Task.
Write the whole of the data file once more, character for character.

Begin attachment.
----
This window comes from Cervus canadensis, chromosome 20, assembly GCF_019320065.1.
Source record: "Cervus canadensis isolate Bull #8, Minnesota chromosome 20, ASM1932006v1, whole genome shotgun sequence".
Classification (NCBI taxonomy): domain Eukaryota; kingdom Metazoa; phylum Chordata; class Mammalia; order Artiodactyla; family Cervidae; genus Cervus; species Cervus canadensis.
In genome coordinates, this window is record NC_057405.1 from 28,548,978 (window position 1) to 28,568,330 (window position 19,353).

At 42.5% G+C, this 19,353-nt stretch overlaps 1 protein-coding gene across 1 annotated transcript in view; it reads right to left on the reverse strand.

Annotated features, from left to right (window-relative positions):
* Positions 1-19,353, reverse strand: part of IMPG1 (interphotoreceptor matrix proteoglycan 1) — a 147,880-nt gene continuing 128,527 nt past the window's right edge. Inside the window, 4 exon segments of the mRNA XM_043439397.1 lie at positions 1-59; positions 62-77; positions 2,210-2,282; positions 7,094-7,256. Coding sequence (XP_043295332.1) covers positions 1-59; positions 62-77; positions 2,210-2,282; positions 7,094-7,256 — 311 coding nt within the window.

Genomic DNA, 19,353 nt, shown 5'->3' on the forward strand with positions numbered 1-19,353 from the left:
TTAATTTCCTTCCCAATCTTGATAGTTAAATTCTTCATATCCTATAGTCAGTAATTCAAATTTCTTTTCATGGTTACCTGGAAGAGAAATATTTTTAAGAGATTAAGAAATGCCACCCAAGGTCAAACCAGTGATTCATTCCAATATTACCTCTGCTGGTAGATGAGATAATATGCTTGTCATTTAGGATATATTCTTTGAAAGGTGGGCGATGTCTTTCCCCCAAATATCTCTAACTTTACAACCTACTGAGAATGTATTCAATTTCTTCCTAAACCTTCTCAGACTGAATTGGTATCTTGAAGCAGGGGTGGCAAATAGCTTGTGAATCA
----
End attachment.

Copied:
This window comes from Cervus canadensis, chromosome 20, assembly GCF_019320065.1.
Source record: "Cervus canadensis isolate Bull #8, Minnesota chromosome 20, ASM1932006v1, whole genome shotgun sequence".
Classification (NCBI taxonomy): domain Eukaryota; kingdom Metazoa; phylum Chordata; class Mammalia; order Artiodactyla; family Cervidae; genus Cervus; species Cervus canadensis.
In genome coordinates, this window is record NC_057405.1 from 28,548,978 (window position 1) to 28,568,330 (window position 19,353).

At 42.5% G+C, this 19,353-nt stretch overlaps 1 protein-coding gene across 1 annotated transcript in view; it reads right to left on the reverse strand.

Annotated features, from left to right (window-relative positions):
* Positions 1-19,353, reverse strand: part of IMPG1 (interphotoreceptor matrix proteoglycan 1) — a 147,880-nt gene continuing 128,527 nt past the window's right edge. Inside the window, 4 exon segments of the mRNA XM_043439397.1 lie at positions 1-59; positions 62-77; positions 2,210-2,282; positions 7,094-7,256. Coding sequence (XP_043295332.1) covers positions 1-59; positions 62-77; positions 2,210-2,282; positions 7,094-7,256 — 311 coding nt within the window.

Genomic DNA, 19,353 nt, shown 5'->3' on the forward strand with positions numbered 1-19,353 from the left:
TTAATTTCCTTCCCAATCTTGATAGTTAAATTCTTCATATCCTATAGTCAGTAATTCAAATTTCTTTTCATGGTTACCTGGAAGAGAAATATTTTTAAGAGATTAAGAAATGCCACCCAAGGTCAAACCAGTGATTCATTCCAATATTACCTCTGCTGGTAGATGAGATAATATGCTTGTCATTTAGGATATATTCTTTGAAAGGTGGGCGATGTCTTTCCCCCAAATATCTCTAACTTTACAACCTACTGAGAATGTATTCAATTTCTTCCTAAACCTTCTCAGACTGAATTGGTATCTTGAAGCAGGGGTGGCAAATAGCTTGTGAATCA